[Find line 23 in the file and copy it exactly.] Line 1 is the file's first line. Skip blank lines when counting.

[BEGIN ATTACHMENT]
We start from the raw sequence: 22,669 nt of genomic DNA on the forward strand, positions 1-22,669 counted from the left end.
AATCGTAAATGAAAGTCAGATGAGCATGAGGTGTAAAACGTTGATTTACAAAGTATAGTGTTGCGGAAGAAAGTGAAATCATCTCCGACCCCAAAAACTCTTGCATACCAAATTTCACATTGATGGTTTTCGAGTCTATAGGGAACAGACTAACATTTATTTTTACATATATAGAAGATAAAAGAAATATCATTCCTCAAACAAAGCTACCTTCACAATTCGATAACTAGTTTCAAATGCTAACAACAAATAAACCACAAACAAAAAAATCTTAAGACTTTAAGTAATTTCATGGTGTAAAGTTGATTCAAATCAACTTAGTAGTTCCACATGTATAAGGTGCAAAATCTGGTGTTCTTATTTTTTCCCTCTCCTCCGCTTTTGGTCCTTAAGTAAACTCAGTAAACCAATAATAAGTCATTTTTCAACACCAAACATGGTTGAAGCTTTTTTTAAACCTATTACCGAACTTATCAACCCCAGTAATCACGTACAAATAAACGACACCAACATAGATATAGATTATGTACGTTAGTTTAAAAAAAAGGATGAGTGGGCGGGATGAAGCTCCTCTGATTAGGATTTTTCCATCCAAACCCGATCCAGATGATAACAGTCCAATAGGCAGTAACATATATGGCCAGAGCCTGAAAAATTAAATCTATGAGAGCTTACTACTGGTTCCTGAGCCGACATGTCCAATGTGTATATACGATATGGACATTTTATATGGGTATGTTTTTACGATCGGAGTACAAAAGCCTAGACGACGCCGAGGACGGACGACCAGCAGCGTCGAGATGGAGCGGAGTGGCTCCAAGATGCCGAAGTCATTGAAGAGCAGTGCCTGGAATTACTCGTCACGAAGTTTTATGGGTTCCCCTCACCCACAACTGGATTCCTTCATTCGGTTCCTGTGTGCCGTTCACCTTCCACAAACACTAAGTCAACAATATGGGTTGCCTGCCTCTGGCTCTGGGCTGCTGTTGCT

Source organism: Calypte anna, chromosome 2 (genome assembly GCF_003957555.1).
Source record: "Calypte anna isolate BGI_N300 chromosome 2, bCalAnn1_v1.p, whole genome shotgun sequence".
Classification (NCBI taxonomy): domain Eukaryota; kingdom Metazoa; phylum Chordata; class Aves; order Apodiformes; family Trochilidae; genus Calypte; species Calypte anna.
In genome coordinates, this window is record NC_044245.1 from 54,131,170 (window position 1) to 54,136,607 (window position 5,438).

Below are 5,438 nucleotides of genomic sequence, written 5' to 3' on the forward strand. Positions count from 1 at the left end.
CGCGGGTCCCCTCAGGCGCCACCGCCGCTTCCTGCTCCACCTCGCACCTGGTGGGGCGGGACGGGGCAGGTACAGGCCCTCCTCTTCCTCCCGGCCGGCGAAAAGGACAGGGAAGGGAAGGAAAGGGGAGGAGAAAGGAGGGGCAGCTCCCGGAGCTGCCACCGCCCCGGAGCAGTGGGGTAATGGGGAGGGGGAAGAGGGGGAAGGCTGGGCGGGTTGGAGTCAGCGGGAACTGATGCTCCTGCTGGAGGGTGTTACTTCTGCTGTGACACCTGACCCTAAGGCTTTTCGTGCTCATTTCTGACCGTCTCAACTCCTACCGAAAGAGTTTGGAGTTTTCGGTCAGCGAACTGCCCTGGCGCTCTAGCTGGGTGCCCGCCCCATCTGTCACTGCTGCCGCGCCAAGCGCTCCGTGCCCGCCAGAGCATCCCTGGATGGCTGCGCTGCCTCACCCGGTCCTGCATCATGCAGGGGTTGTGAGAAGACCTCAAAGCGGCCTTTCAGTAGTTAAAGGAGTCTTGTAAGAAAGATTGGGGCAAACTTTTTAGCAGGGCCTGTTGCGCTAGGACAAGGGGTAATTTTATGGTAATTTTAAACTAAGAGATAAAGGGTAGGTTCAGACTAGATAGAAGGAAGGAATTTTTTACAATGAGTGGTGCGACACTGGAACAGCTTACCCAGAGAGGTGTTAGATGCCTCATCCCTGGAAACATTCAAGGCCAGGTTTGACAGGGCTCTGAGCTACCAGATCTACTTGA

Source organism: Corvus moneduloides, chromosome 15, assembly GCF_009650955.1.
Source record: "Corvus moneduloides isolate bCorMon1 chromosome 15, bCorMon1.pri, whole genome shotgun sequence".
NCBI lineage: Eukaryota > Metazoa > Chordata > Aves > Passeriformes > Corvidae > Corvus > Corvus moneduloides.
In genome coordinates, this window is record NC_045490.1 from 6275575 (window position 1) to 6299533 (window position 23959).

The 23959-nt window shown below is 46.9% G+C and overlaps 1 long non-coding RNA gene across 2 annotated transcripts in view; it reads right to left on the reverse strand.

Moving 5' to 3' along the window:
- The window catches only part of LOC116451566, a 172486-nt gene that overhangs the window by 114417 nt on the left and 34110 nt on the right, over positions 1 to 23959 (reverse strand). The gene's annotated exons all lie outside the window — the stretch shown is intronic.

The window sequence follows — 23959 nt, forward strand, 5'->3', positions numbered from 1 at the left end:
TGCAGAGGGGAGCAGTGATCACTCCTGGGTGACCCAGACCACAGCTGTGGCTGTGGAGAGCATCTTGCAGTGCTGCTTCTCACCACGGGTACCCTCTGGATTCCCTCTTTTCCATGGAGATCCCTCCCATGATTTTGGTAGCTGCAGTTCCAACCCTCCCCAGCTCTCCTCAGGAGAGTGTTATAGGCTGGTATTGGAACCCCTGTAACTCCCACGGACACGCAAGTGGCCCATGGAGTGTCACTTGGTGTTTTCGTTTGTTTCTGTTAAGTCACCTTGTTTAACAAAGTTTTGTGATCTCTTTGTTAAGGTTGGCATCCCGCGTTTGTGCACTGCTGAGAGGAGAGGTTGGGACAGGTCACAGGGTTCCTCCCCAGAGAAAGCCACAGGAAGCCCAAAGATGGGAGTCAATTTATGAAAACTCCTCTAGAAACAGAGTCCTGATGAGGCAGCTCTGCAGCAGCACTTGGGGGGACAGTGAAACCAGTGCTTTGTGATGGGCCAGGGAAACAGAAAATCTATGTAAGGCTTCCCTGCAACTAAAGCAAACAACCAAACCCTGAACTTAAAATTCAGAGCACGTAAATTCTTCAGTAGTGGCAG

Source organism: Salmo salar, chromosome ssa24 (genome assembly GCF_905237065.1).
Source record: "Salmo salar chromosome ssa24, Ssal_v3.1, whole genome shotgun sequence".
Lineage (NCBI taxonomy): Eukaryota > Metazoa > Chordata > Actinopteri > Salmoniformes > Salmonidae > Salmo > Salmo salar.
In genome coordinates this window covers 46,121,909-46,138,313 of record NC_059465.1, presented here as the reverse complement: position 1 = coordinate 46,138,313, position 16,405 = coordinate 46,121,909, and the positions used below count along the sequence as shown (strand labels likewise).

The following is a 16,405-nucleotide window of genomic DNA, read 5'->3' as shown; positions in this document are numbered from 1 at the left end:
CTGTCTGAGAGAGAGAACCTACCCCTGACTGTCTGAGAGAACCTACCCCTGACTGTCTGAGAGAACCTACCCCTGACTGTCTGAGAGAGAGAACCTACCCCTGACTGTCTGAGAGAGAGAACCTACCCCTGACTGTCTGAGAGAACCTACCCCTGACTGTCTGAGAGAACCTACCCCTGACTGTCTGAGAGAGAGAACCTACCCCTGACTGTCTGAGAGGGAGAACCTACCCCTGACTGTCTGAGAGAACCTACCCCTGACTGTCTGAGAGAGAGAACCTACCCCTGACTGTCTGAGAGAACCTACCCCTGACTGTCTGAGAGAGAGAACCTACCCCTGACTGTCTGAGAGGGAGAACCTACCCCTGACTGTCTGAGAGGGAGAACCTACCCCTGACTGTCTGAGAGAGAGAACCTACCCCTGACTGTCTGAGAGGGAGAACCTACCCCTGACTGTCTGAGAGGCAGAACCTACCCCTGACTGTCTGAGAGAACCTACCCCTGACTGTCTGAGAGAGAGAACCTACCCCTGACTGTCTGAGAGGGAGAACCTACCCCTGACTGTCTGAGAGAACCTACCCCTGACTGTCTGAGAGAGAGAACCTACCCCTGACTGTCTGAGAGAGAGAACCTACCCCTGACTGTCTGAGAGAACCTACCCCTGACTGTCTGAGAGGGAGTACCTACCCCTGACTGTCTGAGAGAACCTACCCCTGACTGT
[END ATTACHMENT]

CTGTCTGAGAGAGAGAACCTACCCCTGACTGTCTGAGAGAACCTACCCCTGACTGTCTGAGAGAACCTACCCCTGACTGTCTGAGAGAGAGAACCTACCCCTGACTGTCTGAGAGAGAGAACCTACCCCTGACTGTCTGAGAGAACCTACCCCTGACTGTCTGAGAGAACCTACCCCTGACTGTCTGAGAGAGAGAACCTACCCCTGACTGTCTGAGAGGGAGAACCTACCCCTGACTGTCTGAGAGAACCTACCCCTGACTGTCTGAGAGAGAGAACCTACCCCTGACTGTCTGAGAGAACCTACCCCTGACTGTCTGAGAGAGAGAACCTACCCCTGACTGTCTGAGAGGGAGAACCTACCCCTGACTGTCTGAGAGGGAGAACCTACCCCTGACTGTCTGAGAGAGAGAACCTACCCCTGACTGTCTGAGAGGGAGAACCTACCCCTGACTGTCTGAGAGGCAGAACCTACCCCTGACTGTCTGAGAGAACCTACCCCTGACTGTCTGAGAGAGAGAACCTACCCCTGACTGTCTGAGAGGGAGAACCTACCCCTGACTGTCTGAGAGAACCTACCCCTGACTGTCTGAGAGAGAGAACCTACCCCTGACTGTCTGAGAGAGAGAACCTACCCCTGACTGTCTGAGAGAACCTACCCCTGACTGTCTGAGAGGGAGTACCTACCCCTGACTGTCTGAGAGAACCTACCCCTGACTGT